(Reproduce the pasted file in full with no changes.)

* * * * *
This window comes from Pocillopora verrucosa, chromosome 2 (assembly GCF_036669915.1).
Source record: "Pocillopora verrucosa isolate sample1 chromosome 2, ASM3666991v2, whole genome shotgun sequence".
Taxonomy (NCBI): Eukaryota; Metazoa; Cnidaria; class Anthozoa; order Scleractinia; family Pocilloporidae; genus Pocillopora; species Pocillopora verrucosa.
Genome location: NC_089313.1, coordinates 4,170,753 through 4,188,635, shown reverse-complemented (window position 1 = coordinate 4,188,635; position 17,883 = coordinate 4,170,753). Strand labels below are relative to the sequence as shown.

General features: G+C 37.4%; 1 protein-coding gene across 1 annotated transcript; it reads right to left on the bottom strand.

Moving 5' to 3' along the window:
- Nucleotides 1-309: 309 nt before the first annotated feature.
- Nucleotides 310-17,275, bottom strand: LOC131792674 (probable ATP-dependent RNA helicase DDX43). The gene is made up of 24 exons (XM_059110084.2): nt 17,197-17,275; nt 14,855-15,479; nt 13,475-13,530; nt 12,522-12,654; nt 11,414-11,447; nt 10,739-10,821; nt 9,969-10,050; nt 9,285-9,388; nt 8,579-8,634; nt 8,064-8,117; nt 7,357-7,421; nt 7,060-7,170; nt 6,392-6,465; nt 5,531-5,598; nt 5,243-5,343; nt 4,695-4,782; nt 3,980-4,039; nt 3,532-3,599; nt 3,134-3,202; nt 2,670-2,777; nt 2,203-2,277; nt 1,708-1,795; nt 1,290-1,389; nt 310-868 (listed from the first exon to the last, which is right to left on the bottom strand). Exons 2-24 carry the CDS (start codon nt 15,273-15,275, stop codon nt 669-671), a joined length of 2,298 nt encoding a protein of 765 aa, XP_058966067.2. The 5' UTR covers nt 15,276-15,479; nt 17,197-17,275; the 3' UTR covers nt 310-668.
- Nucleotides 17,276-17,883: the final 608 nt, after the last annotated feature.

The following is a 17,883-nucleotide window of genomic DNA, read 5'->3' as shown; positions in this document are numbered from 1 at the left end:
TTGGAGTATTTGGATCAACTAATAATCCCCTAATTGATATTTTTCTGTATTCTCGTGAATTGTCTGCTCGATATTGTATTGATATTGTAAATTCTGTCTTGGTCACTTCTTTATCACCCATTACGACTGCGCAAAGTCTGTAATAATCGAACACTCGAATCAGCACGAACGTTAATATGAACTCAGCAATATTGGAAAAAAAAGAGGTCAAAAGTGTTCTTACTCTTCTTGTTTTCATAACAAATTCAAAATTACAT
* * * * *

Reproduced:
This window comes from Pocillopora verrucosa, chromosome 2 (assembly GCF_036669915.1).
Source record: "Pocillopora verrucosa isolate sample1 chromosome 2, ASM3666991v2, whole genome shotgun sequence".
Taxonomy (NCBI): Eukaryota; Metazoa; Cnidaria; class Anthozoa; order Scleractinia; family Pocilloporidae; genus Pocillopora; species Pocillopora verrucosa.
Genome location: NC_089313.1, coordinates 4,170,753 through 4,188,635, shown reverse-complemented (window position 1 = coordinate 4,188,635; position 17,883 = coordinate 4,170,753). Strand labels below are relative to the sequence as shown.

General features: G+C 37.4%; 1 protein-coding gene across 1 annotated transcript; it reads right to left on the bottom strand.

Moving 5' to 3' along the window:
- Nucleotides 1-309: 309 nt before the first annotated feature.
- Nucleotides 310-17,275, bottom strand: LOC131792674 (probable ATP-dependent RNA helicase DDX43). The gene is made up of 24 exons (XM_059110084.2): nt 17,197-17,275; nt 14,855-15,479; nt 13,475-13,530; nt 12,522-12,654; nt 11,414-11,447; nt 10,739-10,821; nt 9,969-10,050; nt 9,285-9,388; nt 8,579-8,634; nt 8,064-8,117; nt 7,357-7,421; nt 7,060-7,170; nt 6,392-6,465; nt 5,531-5,598; nt 5,243-5,343; nt 4,695-4,782; nt 3,980-4,039; nt 3,532-3,599; nt 3,134-3,202; nt 2,670-2,777; nt 2,203-2,277; nt 1,708-1,795; nt 1,290-1,389; nt 310-868 (listed from the first exon to the last, which is right to left on the bottom strand). Exons 2-24 carry the CDS (start codon nt 15,273-15,275, stop codon nt 669-671), a joined length of 2,298 nt encoding a protein of 765 aa, XP_058966067.2. The 5' UTR covers nt 15,276-15,479; nt 17,197-17,275; the 3' UTR covers nt 310-668.
- Nucleotides 17,276-17,883: the final 608 nt, after the last annotated feature.

The following is a 17,883-nucleotide window of genomic DNA, read 5'->3' as shown; positions in this document are numbered from 1 at the left end:
TTGGAGTATTTGGATCAACTAATAATCCCCTAATTGATATTTTTCTGTATTCTCGTGAATTGTCTGCTCGATATTGTATTGATATTGTAAATTCTGTCTTGGTCACTTCTTTATCACCCATTACGACTGCGCAAAGTCTGTAATAATCGAACACTCGAATCAGCACGAACGTTAATATGAACTCAGCAATATTGGAAAAAAAAGAGGTCAAAAGTGTTCTTACTCTTCTTGTTTTCATAACAAATTCAAAATTACAT